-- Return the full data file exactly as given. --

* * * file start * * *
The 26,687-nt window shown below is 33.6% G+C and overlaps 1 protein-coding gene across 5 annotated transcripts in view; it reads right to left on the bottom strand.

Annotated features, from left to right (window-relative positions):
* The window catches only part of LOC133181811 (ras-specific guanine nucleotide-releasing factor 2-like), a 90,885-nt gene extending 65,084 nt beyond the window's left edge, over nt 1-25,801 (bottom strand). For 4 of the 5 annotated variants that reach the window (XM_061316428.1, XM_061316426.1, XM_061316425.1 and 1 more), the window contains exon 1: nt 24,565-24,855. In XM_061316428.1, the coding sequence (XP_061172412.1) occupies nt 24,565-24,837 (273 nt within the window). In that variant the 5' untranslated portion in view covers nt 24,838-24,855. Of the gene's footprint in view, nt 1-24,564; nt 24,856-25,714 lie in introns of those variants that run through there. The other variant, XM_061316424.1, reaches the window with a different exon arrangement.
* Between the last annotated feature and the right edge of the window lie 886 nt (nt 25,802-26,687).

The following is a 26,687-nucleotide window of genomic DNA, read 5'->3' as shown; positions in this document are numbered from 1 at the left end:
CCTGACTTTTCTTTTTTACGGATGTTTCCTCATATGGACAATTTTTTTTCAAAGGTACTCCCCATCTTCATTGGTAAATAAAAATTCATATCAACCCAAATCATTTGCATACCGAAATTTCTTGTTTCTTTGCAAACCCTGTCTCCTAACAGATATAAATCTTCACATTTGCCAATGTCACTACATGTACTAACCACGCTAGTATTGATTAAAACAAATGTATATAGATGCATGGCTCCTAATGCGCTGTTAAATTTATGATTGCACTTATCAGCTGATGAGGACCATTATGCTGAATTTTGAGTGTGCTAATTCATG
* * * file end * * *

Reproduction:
The 26,687-nt window shown below is 33.6% G+C and overlaps 1 protein-coding gene across 5 annotated transcripts in view; it reads right to left on the bottom strand.

Annotated features, from left to right (window-relative positions):
* The window catches only part of LOC133181811 (ras-specific guanine nucleotide-releasing factor 2-like), a 90,885-nt gene extending 65,084 nt beyond the window's left edge, over nt 1-25,801 (bottom strand). For 4 of the 5 annotated variants that reach the window (XM_061316428.1, XM_061316426.1, XM_061316425.1 and 1 more), the window contains exon 1: nt 24,565-24,855. In XM_061316428.1, the coding sequence (XP_061172412.1) occupies nt 24,565-24,837 (273 nt within the window). In that variant the 5' untranslated portion in view covers nt 24,838-24,855. Of the gene's footprint in view, nt 1-24,564; nt 24,856-25,714 lie in introns of those variants that run through there. The other variant, XM_061316424.1, reaches the window with a different exon arrangement.
* Between the last annotated feature and the right edge of the window lie 886 nt (nt 25,802-26,687).

The following is a 26,687-nucleotide window of genomic DNA, read 5'->3' as shown; positions in this document are numbered from 1 at the left end:
CCTGACTTTTCTTTTTTACGGATGTTTCCTCATATGGACAATTTTTTTTCAAAGGTACTCCCCATCTTCATTGGTAAATAAAAATTCATATCAACCCAAATCATTTGCATACCGAAATTTCTTGTTTCTTTGCAAACCCTGTCTCCTAACAGATATAAATCTTCACATTTGCCAATGTCACTACATGTACTAACCACGCTAGTATTGATTAAAACAAATGTATATAGATGCATGGCTCCTAATGCGCTGTTAAATTTATGATTGCACTTATCAGCTGATGAGGACCATTATGCTGAATTTTGAGTGTGCTAATTCATG